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TASK FORCE OFFERS WAYS THAT SCHOOL DISTRICTS COULD BENEFIT FROM REGIONAL COLLABORATION

Coming up with the ideas for making schools better for less money seemed to be the easy part Thursday night.

Persuading schools to share what they have might be the hard part, according to many of the school board members, residents and students who met to talk about the Erie County Association of School Boards' study on regional collaboration.

The skepticism might be thickest in wealthier districts, where there's a sense that the schools are doing fine the way they are, some said.

"In Orchard Park, people are sensitive to that: 'We have a good program. Why should we share it?' " said Heidi Hughes, a former Orchard Park board member.

The idea, organizers said, is to find collaborations that benefit everybody.

"Sharing doesn't mean somebody gains and somebody's losing something," said Alison C. Hyde, a Hopevale board member and co-chairwoman of the task force.

Ann Martin, a consultant from Cornell University, said she was hopeful that people would be more receptive once they started imagining the results.

"Once you see the possibilities and how you can gain from it, I think the barriers start to come down," she said.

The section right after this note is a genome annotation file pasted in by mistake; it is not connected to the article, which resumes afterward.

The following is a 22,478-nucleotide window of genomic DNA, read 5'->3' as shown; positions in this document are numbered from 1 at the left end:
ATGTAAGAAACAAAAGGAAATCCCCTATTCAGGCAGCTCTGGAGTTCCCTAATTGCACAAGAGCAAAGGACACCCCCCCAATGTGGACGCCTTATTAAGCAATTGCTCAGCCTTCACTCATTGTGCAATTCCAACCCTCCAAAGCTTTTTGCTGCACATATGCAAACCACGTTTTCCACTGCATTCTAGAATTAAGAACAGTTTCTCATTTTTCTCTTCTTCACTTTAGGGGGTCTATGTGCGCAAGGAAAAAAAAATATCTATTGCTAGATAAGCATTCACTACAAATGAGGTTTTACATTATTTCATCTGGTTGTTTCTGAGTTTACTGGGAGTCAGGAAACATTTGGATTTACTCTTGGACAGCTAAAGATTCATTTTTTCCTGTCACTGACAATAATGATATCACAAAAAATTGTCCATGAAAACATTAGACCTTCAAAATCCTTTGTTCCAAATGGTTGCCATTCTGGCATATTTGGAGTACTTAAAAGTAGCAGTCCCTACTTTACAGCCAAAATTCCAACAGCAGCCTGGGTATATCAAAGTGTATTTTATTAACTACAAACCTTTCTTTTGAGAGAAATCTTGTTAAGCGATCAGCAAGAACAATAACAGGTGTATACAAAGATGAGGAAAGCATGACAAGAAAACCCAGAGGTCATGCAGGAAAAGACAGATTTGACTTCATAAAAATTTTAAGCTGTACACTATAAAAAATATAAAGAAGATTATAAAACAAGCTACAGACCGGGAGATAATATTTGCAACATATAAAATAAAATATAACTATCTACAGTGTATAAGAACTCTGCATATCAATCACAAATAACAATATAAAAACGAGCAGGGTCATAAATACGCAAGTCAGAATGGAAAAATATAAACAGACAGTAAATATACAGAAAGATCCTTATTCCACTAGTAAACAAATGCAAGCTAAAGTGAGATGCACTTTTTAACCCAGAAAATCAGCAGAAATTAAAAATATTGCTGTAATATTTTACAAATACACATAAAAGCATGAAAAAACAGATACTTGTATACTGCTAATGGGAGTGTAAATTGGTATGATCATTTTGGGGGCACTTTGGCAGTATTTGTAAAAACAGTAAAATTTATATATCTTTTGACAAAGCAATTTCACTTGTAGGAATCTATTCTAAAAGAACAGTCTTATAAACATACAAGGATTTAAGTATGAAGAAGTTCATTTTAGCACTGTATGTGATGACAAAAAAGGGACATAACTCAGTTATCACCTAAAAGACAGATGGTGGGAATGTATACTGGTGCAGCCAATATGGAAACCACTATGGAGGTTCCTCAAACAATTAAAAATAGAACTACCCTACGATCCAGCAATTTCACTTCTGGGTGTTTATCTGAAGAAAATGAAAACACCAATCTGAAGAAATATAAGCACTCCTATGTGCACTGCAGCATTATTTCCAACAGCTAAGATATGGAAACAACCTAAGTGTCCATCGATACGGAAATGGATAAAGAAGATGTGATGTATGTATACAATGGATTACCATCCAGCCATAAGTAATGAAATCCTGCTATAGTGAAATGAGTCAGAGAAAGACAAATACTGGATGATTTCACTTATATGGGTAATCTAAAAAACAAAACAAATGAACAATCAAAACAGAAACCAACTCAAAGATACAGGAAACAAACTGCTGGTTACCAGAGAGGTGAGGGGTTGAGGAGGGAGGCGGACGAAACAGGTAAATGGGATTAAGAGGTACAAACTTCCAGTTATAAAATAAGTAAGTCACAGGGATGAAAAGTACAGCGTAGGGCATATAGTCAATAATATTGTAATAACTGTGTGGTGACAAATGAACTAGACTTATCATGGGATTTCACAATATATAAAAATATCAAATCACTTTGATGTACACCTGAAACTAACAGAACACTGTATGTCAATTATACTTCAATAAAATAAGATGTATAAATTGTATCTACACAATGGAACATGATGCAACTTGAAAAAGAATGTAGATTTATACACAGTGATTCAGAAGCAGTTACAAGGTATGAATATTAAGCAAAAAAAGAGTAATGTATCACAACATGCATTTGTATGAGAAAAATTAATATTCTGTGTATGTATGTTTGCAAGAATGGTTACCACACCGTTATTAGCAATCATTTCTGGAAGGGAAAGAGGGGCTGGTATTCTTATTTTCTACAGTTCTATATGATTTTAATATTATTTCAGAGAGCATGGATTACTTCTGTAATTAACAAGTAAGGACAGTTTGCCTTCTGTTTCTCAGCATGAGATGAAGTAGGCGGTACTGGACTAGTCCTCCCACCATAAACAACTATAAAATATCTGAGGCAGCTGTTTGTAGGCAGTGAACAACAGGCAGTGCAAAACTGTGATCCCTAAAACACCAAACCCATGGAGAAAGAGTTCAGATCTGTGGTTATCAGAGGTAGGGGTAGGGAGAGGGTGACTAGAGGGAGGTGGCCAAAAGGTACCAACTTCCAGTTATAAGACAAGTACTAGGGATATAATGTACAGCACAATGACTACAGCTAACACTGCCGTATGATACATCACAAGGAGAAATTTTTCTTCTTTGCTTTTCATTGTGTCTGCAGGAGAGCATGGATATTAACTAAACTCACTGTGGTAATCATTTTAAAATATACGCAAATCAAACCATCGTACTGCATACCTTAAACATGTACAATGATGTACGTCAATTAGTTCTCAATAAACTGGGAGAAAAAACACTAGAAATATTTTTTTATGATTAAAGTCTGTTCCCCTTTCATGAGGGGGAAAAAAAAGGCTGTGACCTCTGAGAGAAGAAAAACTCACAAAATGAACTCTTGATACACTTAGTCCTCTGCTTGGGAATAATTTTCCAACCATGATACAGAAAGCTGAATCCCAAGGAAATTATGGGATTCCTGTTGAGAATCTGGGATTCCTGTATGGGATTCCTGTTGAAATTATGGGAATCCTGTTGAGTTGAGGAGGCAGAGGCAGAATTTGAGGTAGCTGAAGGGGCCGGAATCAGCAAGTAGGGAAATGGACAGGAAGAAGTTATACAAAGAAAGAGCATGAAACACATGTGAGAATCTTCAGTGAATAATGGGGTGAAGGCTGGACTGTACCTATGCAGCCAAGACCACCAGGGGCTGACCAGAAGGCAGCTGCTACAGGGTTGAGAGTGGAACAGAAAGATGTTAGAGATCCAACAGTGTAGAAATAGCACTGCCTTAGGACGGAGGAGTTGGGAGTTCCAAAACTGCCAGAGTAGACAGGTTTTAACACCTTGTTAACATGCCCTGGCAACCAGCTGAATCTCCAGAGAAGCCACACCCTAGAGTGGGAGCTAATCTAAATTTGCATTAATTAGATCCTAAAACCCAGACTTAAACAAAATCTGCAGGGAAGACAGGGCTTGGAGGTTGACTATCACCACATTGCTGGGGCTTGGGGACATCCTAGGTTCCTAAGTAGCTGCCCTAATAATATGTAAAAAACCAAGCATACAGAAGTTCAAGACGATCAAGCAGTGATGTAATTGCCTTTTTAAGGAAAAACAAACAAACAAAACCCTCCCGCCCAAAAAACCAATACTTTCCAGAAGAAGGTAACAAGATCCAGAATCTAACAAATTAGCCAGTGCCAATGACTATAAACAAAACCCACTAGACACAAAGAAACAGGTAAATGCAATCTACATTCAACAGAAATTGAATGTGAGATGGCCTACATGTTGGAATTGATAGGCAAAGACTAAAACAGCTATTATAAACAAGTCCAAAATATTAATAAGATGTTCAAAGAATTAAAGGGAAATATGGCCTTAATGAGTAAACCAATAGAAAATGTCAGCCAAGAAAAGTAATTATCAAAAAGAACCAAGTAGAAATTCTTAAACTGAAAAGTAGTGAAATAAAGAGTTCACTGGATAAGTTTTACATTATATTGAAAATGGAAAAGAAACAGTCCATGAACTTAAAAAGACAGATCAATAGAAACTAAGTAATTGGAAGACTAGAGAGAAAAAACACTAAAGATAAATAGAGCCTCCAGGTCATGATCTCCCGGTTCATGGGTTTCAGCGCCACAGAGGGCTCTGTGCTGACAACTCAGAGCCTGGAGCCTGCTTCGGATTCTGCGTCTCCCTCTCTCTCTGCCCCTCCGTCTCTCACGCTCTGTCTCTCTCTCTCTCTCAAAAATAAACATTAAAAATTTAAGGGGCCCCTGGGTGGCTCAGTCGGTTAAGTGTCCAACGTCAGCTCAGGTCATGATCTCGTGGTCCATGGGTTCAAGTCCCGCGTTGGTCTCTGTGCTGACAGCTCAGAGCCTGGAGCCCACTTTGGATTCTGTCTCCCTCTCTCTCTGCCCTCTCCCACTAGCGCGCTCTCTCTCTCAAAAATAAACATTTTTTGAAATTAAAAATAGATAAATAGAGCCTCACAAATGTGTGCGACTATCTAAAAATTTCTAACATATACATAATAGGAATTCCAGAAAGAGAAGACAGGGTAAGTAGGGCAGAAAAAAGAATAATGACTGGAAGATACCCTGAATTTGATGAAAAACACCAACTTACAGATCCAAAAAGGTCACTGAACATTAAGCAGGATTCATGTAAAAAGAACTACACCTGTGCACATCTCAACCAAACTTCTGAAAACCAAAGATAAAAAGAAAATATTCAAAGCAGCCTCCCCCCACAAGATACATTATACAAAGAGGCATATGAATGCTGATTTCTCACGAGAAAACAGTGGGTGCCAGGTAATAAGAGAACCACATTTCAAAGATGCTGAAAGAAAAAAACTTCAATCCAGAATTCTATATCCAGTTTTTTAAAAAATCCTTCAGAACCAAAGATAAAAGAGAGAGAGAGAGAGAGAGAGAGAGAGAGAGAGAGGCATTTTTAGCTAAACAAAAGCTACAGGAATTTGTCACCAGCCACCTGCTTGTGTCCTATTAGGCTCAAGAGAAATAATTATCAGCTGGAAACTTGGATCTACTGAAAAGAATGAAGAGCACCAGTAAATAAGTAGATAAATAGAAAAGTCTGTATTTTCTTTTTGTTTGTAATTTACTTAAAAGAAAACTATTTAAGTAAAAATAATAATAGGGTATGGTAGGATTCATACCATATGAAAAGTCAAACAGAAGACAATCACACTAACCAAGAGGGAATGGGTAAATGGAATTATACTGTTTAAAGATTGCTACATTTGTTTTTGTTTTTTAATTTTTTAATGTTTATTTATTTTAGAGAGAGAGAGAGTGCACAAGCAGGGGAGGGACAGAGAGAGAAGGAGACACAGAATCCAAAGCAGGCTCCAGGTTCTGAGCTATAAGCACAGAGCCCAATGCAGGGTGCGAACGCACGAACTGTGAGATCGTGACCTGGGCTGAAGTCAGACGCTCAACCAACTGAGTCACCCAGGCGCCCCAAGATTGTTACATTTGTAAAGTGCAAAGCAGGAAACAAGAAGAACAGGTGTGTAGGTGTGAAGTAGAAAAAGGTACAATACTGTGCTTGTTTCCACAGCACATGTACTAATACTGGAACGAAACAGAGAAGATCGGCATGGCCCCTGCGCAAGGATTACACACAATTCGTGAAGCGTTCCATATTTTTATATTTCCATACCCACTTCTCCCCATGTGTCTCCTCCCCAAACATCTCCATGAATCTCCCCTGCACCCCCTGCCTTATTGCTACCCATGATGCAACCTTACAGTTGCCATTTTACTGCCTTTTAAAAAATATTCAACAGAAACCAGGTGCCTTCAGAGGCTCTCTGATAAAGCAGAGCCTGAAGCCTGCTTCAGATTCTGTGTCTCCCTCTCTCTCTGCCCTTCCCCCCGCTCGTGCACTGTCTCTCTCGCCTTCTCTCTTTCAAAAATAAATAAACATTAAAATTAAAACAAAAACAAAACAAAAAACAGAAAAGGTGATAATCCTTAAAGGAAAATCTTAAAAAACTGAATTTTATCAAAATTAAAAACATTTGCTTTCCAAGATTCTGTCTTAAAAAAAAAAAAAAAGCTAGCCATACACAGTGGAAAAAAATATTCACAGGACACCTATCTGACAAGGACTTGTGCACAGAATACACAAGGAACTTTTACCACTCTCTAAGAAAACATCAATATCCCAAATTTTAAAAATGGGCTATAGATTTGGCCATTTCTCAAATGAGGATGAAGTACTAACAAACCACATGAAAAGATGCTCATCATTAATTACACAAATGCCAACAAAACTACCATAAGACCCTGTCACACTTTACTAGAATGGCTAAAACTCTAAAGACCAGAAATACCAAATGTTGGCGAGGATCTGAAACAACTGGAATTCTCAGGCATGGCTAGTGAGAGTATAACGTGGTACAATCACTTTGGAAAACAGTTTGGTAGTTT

Ideas ran the gamut, from specific to conceptual, when the group sat down Thursday in the Orchard Park school administration building to brainstorm ways that schools could work together. For instance:

With a limited number of guidance counselors at some schools, students want more help when it's time to pick a college. Several schools might split the cost to have a group of college counselors travel from one district to another.

East Aurora and Orchard Park both have students who want to take Latin, but barely enough in each district to warrant offering the class. If the two schools could share a teacher, students in both places would benefit.

If a school in one district ends up with a few empty seats when September rolls around, officials could offer those spots to students in other districts in a type of open enrollment.

"Wouldn't it be wonderful to have motivated kids who want to go to that school?" said Mary Michael Egan, co-chairwoman of the Regional Collaboration Task Force.

The task force has commissioned Cornell University to study ways that schools in Erie County can work together to save money and improve education. After several months of research, Martin's team is asking for the public's input.

Thursday's session was the first of three community forums. The public is invited to the next two: 7:45 to 9:15 a.m. Wednesday in Kleinhans Music Hall in Buffalo and 7 to 8:30 p.m. Nov. 8 in the Sweet Home Community Center, 1901 Sweet Home Road, Amherst.

The Cornell team is expected to present its final recommendations to the public in February.

e-mail: mpasciak@buffnews.com

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